Economic Growth, Employment Growth, and Inequality

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In last week Sunday’s In Focus column Ian Boyne continued the argument that the state has a great role to play in economic and employment growth and the reduction of inequality, what he describes as “two very important indices of development”.

The crux of the argument is that the state cannot pledge to only reduce crime and provide an environment feasible to investment. As he ends, “No, Prime Minister, you can do no such thing unless you have a state willing to invest in people and their welfare.”

Read these key paragraphs from the article:

To listen to our financial analysts, media commentators and even some University of the West Indies academics, you would believe that it’s only ‘dundo heads’ who believe that the state can play any productive role in a modern economy. People who believe in an activist state must either be wild-eyed socialists living in a time warp, or foolish idealists who have not grown up.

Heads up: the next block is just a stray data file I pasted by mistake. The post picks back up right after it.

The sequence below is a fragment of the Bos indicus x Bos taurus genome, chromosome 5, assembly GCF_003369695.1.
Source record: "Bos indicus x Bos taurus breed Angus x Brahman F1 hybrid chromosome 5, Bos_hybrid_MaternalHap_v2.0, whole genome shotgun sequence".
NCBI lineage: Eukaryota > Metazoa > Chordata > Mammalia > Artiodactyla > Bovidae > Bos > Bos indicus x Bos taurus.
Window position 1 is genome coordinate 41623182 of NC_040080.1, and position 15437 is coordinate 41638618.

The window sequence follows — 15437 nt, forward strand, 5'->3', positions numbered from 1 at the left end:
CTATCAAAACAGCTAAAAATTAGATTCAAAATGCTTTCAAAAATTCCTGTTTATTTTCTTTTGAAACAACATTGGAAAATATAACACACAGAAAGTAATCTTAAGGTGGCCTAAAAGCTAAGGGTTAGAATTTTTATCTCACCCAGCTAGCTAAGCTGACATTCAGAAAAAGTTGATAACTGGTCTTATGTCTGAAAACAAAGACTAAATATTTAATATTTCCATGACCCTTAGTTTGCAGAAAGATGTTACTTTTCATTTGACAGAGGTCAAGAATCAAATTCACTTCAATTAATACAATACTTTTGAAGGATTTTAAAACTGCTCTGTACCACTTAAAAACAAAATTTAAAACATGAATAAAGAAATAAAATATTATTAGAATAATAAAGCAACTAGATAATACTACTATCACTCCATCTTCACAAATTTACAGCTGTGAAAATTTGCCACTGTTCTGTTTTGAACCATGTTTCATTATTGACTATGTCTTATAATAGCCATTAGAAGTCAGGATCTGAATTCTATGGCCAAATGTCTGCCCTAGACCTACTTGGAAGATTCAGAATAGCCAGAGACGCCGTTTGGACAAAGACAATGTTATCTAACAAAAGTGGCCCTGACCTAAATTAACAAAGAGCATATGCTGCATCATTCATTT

Let’s start with some facts: The countries which are growing the fastest today are not those which only provide security and collect garbage. China, India and Brazil all have strong state sectors. And a country which has been heavily praised by neoliberals, Chile, is also one where the state has a very active role. Chile actually has the most impressive performance in Latin America, not Brazil.

 

Chile is number one in the region in terms of competitiveness, according to the Global Competitiveness Report. And according to the latest Human Development Report, Chile has the highest level of human development in Latin America, and ranks 44th out of approximately 200 countries. During the first half of the year, GDP increased by 8.4 per cent (way above Brazil’s). Chile has reduced poverty from 40 per cent of its population in 1990 to 15 per cent in 2010. There has also been significant progress in the provision of educational opportunities, health care, income support to poor families, as well as access to housing and social infrastructure. Chile, since it rejected the pure neoliberalism of the ‘Chicago Boys’ (named after Milton Friedman and other economists from the academic epicentre of neoliberalism, the University of Chicago) has been growing handsomely.

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